Many students in the United States often overlook the importance of education. However, for some, even becoming a student and attending school have posed a problem. According to the New York Times, dozens of Hispanic children who recently arrived from Central America have been barred from public school classes in Long Island, New York.
According to the Student Advocacy Center, free public education from kindergarten up until the age of 21 is guaranteed by law to immigrants and non-English speaking students. In addition, the U.S. has ruled that undocumented children have the same rights as U.S. citizens and permanent residents to receive a free public education.
However, according to News Day, in 2010, 139 school districts were found to have restrictive policies ranging from asking for birth certificates to requiring Social Security cards to asking about the child’s immigration and citizenship. While this information may be important to identify the child, the information should not be used to make enrollment decisions. If the lack of a formal guardianship is presented after, it still should not hinder the process of enrollment for a child who entered the U.S. as an unaccompanied minor.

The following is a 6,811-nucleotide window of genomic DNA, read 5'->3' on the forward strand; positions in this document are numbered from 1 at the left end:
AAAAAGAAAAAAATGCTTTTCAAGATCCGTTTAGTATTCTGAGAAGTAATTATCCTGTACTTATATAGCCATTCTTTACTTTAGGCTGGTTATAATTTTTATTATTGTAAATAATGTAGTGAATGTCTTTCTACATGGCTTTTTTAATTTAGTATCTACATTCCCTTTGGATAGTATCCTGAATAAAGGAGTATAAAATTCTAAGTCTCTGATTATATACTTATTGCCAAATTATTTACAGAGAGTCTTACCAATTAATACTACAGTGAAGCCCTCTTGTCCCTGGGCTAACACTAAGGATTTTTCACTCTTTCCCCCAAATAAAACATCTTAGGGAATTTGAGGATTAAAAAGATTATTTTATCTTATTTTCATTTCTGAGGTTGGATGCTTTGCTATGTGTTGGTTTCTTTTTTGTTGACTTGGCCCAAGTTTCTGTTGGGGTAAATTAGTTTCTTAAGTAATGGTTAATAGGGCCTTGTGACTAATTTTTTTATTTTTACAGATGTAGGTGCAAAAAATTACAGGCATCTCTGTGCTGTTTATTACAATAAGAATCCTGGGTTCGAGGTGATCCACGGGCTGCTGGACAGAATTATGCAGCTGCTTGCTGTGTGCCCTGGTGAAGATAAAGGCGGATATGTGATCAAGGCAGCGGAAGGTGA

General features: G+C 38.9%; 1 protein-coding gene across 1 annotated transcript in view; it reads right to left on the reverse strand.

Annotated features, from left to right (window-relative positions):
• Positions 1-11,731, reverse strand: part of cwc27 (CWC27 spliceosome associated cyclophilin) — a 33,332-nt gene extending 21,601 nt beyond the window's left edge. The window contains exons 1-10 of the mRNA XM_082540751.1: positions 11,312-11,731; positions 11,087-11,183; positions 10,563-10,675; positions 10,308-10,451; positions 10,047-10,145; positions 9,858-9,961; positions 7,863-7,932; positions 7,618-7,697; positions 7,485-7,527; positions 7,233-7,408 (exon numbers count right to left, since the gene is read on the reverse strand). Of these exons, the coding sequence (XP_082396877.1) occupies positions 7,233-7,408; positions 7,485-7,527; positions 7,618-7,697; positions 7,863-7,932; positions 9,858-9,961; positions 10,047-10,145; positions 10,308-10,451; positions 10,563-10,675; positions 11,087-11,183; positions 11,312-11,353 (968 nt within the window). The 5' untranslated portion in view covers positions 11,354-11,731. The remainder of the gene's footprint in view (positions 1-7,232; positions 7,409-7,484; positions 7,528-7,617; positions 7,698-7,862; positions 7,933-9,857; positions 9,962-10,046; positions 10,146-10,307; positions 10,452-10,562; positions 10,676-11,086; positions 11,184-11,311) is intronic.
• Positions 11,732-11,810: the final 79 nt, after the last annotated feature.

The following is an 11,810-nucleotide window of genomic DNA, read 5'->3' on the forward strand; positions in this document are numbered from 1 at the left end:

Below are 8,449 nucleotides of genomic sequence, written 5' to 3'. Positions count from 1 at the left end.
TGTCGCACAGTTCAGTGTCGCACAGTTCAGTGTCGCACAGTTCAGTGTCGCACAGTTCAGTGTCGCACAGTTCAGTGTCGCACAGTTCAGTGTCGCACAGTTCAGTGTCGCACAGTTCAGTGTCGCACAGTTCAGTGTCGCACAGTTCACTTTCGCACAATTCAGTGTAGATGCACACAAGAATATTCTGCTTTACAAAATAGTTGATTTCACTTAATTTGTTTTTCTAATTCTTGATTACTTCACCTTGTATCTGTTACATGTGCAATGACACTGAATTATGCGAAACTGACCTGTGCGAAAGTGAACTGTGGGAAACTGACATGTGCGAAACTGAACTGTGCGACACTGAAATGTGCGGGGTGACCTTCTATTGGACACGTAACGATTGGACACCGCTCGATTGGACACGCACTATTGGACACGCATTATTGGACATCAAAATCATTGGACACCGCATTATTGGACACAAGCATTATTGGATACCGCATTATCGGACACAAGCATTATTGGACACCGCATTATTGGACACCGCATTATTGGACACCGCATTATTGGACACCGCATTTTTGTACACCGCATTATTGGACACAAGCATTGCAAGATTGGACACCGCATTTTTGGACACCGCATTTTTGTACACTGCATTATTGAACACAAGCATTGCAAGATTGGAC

Many children enter the U.S. for new opportunities and better lives than the ones they had been living before. America should not be known for raising barriers against undocumented immigrant children who just want to receive the public education they are entitled to have.
A child who resides in the U.S. should not be deprived of their rights because of their background. All children, regardless of their national origin, citizenship or immigration status, hold the right to have equal access to a public education and secondary education; and it is our job to make sure that every child gets this opportunity.